Gators. If you love em, here’s where to go. Oh, and mosquitos. Did I mention the mosquitos? The first time I went to the everglades we drove in the the entrance station and they had a “mosquito” level chart, the way some parks have a fire danger chart. It was on “low”, the lowest on their scale. When we got to our campsite and set up, we were beseiged by more mosquitos than we had ever seen in our lives. So you have to wonder what it’s like down there when it is “high”. In any case, during the day, things die down considerably and you can really enjoy this park. There is tons to do here, with many different and distinct sections of the park, which comprises most of the southern tip of Florida.
The easiest to get to from I-95 is the Flamingo area. This area boasts a great auto tour, numerous pull offs with short interpretive trails, a modern campground, and a marina area with a lodge (note: lodge destroyed in 2005 by Katrina – not slated to be rebuilt) and boat concessions. We opted to take a narrated boat tour out into wilderness waterway, and it was well worth it – scenic and informative. They also rent houseboats here if you want to make a few days of it, which I’d really like to do someday. You can also, of course, bring your own trailerable motorboat, kayak, canoe, whatever you have. Much of the everglades is accessible via “land” but much is also out in the water. I’m thinking a canoe would be the best, because there are many “canoe trails” that look like they are tons of fun, and I would rather be in a canoe than a kayak with all those gators around. There are also tons of primitive campsites that you can only get to via small boat.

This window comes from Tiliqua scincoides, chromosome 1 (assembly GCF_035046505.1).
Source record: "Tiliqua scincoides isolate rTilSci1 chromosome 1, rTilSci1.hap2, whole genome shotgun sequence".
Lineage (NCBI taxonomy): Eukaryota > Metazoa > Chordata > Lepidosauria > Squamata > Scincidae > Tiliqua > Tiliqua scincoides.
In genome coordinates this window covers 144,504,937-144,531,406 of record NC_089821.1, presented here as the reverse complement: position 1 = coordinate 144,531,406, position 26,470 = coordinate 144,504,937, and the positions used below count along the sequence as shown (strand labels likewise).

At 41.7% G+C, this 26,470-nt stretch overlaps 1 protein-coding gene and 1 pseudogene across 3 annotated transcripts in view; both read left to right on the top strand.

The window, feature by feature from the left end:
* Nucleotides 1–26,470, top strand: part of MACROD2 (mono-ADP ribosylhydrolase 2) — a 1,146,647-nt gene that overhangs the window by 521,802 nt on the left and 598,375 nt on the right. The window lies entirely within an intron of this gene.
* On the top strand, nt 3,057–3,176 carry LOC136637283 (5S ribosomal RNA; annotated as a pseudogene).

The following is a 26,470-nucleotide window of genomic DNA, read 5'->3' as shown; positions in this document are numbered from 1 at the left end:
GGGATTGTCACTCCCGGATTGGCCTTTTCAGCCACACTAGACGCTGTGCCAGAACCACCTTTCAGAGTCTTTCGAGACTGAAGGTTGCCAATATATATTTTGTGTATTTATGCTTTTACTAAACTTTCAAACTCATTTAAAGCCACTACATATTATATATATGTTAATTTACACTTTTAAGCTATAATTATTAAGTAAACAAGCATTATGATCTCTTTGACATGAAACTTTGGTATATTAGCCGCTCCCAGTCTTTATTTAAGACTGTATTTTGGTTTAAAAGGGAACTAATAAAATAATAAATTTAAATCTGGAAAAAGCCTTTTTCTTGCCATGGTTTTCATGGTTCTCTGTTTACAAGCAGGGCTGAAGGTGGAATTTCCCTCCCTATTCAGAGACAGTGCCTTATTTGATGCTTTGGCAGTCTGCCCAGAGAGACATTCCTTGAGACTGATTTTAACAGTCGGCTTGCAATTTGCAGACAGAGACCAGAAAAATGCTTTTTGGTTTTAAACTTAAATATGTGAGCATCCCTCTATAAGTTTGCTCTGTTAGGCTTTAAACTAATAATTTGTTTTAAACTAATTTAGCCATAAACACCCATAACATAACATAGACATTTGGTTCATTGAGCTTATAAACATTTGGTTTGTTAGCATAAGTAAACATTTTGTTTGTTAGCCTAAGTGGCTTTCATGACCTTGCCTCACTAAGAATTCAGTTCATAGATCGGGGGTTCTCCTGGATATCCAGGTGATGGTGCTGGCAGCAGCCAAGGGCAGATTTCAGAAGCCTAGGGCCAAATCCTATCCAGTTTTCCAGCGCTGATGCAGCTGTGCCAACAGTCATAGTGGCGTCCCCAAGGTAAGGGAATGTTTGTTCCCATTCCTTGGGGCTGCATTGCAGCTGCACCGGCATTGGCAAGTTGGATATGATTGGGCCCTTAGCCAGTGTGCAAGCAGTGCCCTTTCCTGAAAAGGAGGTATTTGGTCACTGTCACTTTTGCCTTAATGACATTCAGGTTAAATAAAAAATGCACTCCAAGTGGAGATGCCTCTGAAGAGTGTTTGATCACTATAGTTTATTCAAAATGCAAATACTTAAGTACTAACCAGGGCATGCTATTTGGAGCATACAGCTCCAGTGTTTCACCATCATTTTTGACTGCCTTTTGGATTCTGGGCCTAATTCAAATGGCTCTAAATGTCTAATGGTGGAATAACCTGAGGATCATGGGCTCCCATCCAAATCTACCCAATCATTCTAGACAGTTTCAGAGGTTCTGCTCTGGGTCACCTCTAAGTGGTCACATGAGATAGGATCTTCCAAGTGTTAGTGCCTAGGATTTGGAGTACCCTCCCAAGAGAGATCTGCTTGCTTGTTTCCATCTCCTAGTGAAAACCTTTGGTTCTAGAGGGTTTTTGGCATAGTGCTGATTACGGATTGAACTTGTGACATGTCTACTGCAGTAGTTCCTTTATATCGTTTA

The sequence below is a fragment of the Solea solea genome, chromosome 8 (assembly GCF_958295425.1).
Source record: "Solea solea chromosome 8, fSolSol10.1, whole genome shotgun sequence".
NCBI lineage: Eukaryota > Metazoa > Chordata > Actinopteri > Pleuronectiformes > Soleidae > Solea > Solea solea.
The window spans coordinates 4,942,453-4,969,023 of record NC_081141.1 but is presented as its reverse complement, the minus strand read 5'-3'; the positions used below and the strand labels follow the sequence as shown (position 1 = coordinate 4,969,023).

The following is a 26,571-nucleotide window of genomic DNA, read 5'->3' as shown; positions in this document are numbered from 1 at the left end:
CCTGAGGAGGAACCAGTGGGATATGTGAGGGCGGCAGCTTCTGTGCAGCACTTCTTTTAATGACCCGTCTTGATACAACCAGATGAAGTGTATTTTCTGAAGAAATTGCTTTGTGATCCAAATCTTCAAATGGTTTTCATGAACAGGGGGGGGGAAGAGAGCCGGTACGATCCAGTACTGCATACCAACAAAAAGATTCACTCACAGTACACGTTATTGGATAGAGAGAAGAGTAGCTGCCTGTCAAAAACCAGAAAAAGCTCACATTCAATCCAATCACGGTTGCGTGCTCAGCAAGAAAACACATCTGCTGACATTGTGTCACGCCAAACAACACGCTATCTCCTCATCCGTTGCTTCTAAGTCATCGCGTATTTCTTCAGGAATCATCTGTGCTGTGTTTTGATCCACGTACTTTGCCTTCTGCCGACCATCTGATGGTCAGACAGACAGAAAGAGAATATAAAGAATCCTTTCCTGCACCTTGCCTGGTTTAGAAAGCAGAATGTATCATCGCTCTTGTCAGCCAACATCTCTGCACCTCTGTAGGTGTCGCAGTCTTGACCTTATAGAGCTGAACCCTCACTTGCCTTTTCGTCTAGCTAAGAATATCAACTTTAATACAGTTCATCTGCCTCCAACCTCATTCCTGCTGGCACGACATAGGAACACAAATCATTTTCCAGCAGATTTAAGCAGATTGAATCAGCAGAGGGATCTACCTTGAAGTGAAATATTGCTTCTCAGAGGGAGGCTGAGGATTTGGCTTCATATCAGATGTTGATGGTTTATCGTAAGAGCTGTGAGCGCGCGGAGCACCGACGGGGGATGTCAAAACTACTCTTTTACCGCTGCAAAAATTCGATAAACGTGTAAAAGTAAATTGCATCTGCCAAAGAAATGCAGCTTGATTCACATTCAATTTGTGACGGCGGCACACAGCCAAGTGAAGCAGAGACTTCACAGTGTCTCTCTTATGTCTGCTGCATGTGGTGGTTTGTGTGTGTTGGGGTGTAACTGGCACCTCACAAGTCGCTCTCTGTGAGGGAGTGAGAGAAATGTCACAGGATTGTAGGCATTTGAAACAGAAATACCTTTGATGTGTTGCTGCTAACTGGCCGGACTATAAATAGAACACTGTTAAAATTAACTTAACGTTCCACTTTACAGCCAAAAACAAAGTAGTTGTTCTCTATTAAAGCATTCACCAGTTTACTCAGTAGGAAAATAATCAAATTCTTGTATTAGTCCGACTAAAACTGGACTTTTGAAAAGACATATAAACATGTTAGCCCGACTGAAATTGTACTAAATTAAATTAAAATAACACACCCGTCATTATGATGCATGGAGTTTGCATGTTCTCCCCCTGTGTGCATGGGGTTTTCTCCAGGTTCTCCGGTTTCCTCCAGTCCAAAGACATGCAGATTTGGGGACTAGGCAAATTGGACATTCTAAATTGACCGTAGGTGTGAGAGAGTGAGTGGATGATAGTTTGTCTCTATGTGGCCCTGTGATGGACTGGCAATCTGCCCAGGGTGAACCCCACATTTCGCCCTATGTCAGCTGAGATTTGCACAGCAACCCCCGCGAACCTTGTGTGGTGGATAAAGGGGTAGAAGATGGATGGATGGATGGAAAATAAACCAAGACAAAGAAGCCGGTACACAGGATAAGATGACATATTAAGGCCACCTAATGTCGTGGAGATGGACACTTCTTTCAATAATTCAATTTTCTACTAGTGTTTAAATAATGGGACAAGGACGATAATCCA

My favorite things to do here
- Boat Tours
Things I want to come back to do
- Canoe trails
- Third largest park in lower 48
- The Flamingo Lodge was destroyed in 2005 by Hurricane Katrina and is not scheduled to be replaced
National Park Service Website: http://www.nps.gov/ever/
NPS Map: http://home.nps.gov/applications/hafe/hfc/carto-detail.cfm?Alpha=ever